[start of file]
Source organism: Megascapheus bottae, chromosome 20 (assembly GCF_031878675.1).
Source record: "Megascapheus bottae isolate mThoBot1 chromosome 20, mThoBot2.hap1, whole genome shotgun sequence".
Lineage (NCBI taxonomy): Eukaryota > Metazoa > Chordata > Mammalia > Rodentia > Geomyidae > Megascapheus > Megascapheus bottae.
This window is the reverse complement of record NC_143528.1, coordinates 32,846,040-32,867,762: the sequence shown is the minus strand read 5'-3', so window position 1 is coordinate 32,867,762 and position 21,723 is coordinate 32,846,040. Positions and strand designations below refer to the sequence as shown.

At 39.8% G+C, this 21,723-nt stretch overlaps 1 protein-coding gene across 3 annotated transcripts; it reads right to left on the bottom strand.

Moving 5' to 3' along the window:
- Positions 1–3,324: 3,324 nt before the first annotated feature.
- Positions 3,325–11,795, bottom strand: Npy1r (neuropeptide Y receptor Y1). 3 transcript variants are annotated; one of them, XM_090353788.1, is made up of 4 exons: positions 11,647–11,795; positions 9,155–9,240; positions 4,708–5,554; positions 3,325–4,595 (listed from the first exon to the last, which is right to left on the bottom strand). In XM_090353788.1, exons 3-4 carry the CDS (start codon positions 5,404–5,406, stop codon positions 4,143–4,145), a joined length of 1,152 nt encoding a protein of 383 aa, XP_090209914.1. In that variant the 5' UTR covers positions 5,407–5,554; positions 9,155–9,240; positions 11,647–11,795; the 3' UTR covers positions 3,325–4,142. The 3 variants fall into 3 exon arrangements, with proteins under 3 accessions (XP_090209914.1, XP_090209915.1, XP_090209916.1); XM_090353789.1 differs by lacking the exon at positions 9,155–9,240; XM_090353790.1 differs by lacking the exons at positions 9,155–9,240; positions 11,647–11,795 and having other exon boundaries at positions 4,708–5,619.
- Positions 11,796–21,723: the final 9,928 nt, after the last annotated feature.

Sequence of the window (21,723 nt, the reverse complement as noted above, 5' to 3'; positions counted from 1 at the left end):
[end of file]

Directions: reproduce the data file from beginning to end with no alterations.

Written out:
Source organism: Megascapheus bottae, chromosome 20 (assembly GCF_031878675.1).
Source record: "Megascapheus bottae isolate mThoBot1 chromosome 20, mThoBot2.hap1, whole genome shotgun sequence".
Lineage (NCBI taxonomy): Eukaryota > Metazoa > Chordata > Mammalia > Rodentia > Geomyidae > Megascapheus > Megascapheus bottae.
This window is the reverse complement of record NC_143528.1, coordinates 32,846,040-32,867,762: the sequence shown is the minus strand read 5'-3', so window position 1 is coordinate 32,867,762 and position 21,723 is coordinate 32,846,040. Positions and strand designations below refer to the sequence as shown.

At 39.8% G+C, this 21,723-nt stretch overlaps 1 protein-coding gene across 3 annotated transcripts; it reads right to left on the bottom strand.

Moving 5' to 3' along the window:
- Positions 1–3,324: 3,324 nt before the first annotated feature.
- Positions 3,325–11,795, bottom strand: Npy1r (neuropeptide Y receptor Y1). 3 transcript variants are annotated; one of them, XM_090353788.1, is made up of 4 exons: positions 11,647–11,795; positions 9,155–9,240; positions 4,708–5,554; positions 3,325–4,595 (listed from the first exon to the last, which is right to left on the bottom strand). In XM_090353788.1, exons 3-4 carry the CDS (start codon positions 5,404–5,406, stop codon positions 4,143–4,145), a joined length of 1,152 nt encoding a protein of 383 aa, XP_090209914.1. In that variant the 5' UTR covers positions 5,407–5,554; positions 9,155–9,240; positions 11,647–11,795; the 3' UTR covers positions 3,325–4,142. The 3 variants fall into 3 exon arrangements, with proteins under 3 accessions (XP_090209914.1, XP_090209915.1, XP_090209916.1); XM_090353789.1 differs by lacking the exon at positions 9,155–9,240; XM_090353790.1 differs by lacking the exons at positions 9,155–9,240; positions 11,647–11,795 and having other exon boundaries at positions 4,708–5,619.
- Positions 11,796–21,723: the final 9,928 nt, after the last annotated feature.

Sequence of the window (21,723 nt, the reverse complement as noted above, 5' to 3'; positions counted from 1 at the left end):